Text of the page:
Race and Intelligence: Separating Science from Myth

By Jefferson M. Fish | Go to book overview

an era of growing economic and social polarization, it has become fashionable for white elites, neoconservative and moderate politicians, and intellectuals to stress individual merit as determined by IQ, impudence, hard work, and motivation. They attribute the absence of African Americans, Latinos, and Native Americans in many high-level corporate, government, educational, and cultural positions not to the extrinsic advantages of wealthy white Americans but to the hereditary defects of nonwhite people, with the exception of a few wealthy and well-educated Asian Americans. Underscoring the biological determinism arguments made by Herrnstein and Murray (1994), these whites argue that socioeconomic disadvantages suffered by blacks, Latinos, and Native Americans originate from their mental inferiority, which accounts for their inherent inability to succeed in U.S. society (Lind 1995). In his latest attack on government educational and social aid, Jensen (1998) pointed out that psychological and educational techniques to raise IQ among nonwhite children rarely increased scores by more than 5 or 10 points. Emphasizing that such IQ modifications remain temporary at best, Jensen argued that the evolution of mental development should not be left to the mercy of unpredictable environmental coincidence. He then concluded that the genetic and evolutionary nature of human intelligence protects human beings from the vagaries of the environment.

The Bell Curve embodies not only the neoconservative agenda, but encompasses liberal and moderate concerns involving affirmative action, crime control, and welfare reform (Scott, 1994). The political and social mobilization of African Americans, Latinos, Native Americans, women, gays, and lesbians since the 1960s has effectively questioned the social and gender construction of “whiteness” (Daniels, 1997). The recent public support for initiatives to end affirmative action, abolish bilingual education, encourage involuntary sterilization of poor women, and enact immigration restrictions, however, signifies a growing polarization within U.S. society (Feagin & Vera, 1995). Although it remains unlikely that The Bell Curve will be used as a direct justification for conservative legislation or court decisions, it serves as a powerful subtext for nearly every policy decision about race, class, and social welfare that leads to the elimination of social programs for impoverished and disadvantaged groups (Scott, 1994). Despite its timing, the ideas presented in The Bell Curve reflect the continuity of racial bigotry and prejudice that have legitimized the socioeconomic, cultural, and political oppression of people of African descent.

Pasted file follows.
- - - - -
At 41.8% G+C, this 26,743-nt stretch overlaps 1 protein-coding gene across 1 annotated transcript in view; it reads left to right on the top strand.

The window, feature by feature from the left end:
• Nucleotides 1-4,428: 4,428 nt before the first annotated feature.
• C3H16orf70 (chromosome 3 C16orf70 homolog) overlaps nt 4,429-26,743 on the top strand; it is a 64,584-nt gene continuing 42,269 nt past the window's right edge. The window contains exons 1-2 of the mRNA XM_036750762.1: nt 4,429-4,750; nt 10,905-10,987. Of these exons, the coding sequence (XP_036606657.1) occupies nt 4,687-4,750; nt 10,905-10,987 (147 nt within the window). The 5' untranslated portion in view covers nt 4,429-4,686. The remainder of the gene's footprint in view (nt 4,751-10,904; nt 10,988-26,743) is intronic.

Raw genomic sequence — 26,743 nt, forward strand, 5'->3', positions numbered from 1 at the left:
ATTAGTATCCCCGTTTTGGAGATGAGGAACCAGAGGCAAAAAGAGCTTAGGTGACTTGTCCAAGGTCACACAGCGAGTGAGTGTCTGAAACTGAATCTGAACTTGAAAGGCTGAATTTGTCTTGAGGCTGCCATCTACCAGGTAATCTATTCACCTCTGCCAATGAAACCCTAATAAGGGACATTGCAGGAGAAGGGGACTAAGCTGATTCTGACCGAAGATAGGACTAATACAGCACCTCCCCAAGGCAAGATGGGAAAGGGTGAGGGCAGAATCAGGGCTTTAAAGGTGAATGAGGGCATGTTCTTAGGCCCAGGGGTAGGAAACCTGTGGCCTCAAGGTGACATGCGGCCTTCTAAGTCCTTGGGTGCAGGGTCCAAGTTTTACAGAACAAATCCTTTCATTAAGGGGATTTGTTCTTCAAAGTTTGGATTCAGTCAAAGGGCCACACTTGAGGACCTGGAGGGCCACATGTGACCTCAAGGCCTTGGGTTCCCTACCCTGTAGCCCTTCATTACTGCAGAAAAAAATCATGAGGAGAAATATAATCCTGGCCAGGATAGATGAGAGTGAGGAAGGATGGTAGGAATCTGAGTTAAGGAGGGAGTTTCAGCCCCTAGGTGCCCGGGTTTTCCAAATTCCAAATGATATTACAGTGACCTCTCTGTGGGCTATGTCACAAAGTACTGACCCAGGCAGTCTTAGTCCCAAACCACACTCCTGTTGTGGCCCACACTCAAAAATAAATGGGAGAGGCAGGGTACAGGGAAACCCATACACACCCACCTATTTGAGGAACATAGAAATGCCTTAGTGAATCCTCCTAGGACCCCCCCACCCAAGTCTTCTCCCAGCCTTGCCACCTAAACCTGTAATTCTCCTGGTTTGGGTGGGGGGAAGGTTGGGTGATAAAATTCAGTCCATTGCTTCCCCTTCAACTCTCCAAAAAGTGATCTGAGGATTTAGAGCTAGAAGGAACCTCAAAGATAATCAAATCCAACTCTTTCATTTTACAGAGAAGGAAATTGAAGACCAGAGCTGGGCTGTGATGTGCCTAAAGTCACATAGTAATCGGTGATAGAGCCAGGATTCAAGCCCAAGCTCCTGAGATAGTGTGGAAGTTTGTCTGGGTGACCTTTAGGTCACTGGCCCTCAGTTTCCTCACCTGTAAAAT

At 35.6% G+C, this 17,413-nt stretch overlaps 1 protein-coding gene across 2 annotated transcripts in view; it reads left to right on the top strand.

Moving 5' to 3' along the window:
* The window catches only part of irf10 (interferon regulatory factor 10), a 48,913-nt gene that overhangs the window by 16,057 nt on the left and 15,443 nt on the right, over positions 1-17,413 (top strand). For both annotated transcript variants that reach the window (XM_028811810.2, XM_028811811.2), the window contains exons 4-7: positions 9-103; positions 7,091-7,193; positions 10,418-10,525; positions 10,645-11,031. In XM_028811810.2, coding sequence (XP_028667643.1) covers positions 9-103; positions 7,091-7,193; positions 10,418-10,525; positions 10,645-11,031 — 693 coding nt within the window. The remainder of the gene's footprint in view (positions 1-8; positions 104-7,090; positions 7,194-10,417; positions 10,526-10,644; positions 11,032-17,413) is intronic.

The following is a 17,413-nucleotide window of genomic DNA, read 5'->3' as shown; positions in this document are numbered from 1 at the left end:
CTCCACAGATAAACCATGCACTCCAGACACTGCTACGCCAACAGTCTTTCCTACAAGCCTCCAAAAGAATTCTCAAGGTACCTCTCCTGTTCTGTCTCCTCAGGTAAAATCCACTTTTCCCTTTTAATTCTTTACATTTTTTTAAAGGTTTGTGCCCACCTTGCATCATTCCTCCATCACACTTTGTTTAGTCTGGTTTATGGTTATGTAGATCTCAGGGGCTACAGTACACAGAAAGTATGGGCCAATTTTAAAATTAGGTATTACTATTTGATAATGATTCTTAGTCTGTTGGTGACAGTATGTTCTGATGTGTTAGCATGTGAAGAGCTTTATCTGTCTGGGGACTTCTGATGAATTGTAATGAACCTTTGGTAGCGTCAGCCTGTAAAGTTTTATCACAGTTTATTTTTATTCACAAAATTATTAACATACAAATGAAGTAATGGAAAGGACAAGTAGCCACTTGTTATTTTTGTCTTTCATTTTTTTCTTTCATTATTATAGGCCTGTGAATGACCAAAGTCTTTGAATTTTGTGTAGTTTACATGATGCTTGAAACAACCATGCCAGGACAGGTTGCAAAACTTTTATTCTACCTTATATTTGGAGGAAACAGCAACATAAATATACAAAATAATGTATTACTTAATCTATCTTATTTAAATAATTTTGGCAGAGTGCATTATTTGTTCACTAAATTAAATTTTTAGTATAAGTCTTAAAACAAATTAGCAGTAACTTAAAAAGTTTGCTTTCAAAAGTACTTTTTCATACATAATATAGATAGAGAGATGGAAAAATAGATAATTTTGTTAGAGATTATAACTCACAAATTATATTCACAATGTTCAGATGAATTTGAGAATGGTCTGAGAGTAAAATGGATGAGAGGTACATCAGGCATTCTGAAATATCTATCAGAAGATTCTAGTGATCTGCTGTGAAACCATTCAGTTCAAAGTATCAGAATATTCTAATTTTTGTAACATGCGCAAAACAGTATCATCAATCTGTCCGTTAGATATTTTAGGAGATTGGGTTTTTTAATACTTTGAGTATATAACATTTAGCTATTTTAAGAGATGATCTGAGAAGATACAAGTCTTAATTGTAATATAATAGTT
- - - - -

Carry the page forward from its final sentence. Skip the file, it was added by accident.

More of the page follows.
REFERENCES

Alland, A., Blakely, M., Brace, C., Goodman, A., Molnar, S., Rushton, J., Sarich, V., & Smedley, A. (1996). The eternal triangle: Race, class and IQ. Current Anthropology, 37, S143–S181.

Allen, G. (1995). Eugenics comes to America. In R. Jacoby & N. Glauberman (Eds.), The bell curve debate (pp. 441–475). New York: Times Books.

Appiah, K. (1995). Straightening out the bell curve. In R. Jacoby & N. Glauberman (Eds.), The bell curve debate (pp. 311–313). New York: Times Books.

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